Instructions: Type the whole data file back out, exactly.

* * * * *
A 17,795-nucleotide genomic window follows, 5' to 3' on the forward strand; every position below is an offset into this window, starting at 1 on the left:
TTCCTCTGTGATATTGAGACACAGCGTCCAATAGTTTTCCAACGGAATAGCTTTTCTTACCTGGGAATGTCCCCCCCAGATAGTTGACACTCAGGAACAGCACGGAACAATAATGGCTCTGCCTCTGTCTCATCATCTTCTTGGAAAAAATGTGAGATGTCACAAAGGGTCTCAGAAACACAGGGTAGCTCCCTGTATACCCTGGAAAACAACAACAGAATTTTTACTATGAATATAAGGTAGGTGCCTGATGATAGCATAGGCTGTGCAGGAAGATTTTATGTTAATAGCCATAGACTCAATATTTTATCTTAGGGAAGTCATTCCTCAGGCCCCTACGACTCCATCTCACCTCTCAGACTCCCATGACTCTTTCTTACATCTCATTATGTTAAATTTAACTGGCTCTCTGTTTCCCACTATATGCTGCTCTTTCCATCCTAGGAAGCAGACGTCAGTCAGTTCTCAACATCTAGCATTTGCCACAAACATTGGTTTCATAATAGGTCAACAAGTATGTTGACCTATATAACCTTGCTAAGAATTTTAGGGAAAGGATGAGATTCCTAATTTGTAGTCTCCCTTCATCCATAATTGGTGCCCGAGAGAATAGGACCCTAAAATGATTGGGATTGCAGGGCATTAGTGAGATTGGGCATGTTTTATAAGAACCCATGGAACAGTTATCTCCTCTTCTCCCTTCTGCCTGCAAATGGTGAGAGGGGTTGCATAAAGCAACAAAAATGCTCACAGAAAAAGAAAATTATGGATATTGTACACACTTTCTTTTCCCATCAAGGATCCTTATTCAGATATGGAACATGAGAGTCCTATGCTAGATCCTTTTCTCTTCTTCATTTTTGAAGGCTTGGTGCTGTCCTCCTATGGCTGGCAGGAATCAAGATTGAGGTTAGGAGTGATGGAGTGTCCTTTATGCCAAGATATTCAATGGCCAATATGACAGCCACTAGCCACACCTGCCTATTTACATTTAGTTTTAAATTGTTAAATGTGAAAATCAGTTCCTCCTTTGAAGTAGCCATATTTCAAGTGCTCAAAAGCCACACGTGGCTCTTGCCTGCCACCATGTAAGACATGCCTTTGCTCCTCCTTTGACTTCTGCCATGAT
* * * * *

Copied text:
A 17,795-nucleotide genomic window follows, 5' to 3' on the forward strand; every position below is an offset into this window, starting at 1 on the left:
TTCCTCTGTGATATTGAGACACAGCGTCCAATAGTTTTCCAACGGAATAGCTTTTCTTACCTGGGAATGTCCCCCCCAGATAGTTGACACTCAGGAACAGCACGGAACAATAATGGCTCTGCCTCTGTCTCATCATCTTCTTGGAAAAAATGTGAGATGTCACAAAGGGTCTCAGAAACACAGGGTAGCTCCCTGTATACCCTGGAAAACAACAACAGAATTTTTACTATGAATATAAGGTAGGTGCCTGATGATAGCATAGGCTGTGCAGGAAGATTTTATGTTAATAGCCATAGACTCAATATTTTATCTTAGGGAAGTCATTCCTCAGGCCCCTACGACTCCATCTCACCTCTCAGACTCCCATGACTCTTTCTTACATCTCATTATGTTAAATTTAACTGGCTCTCTGTTTCCCACTATATGCTGCTCTTTCCATCCTAGGAAGCAGACGTCAGTCAGTTCTCAACATCTAGCATTTGCCACAAACATTGGTTTCATAATAGGTCAACAAGTATGTTGACCTATATAACCTTGCTAAGAATTTTAGGGAAAGGATGAGATTCCTAATTTGTAGTCTCCCTTCATCCATAATTGGTGCCCGAGAGAATAGGACCCTAAAATGATTGGGATTGCAGGGCATTAGTGAGATTGGGCATGTTTTATAAGAACCCATGGAACAGTTATCTCCTCTTCTCCCTTCTGCCTGCAAATGGTGAGAGGGGTTGCATAAAGCAACAAAAATGCTCACAGAAAAAGAAAATTATGGATATTGTACACACTTTCTTTTCCCATCAAGGATCCTTATTCAGATATGGAACATGAGAGTCCTATGCTAGATCCTTTTCTCTTCTTCATTTTTGAAGGCTTGGTGCTGTCCTCCTATGGCTGGCAGGAATCAAGATTGAGGTTAGGAGTGATGGAGTGTCCTTTATGCCAAGATATTCAATGGCCAATATGACAGCCACTAGCCACACCTGCCTATTTACATTTAGTTTTAAATTGTTAAATGTGAAAATCAGTTCCTCCTTTGAAGTAGCCATATTTCAAGTGCTCAAAAGCCACACGTGGCTCTTGCCTGCCACCATGTAAGACATGCCTTTGCTCCTCCTTTGACTTCTGCCATGAT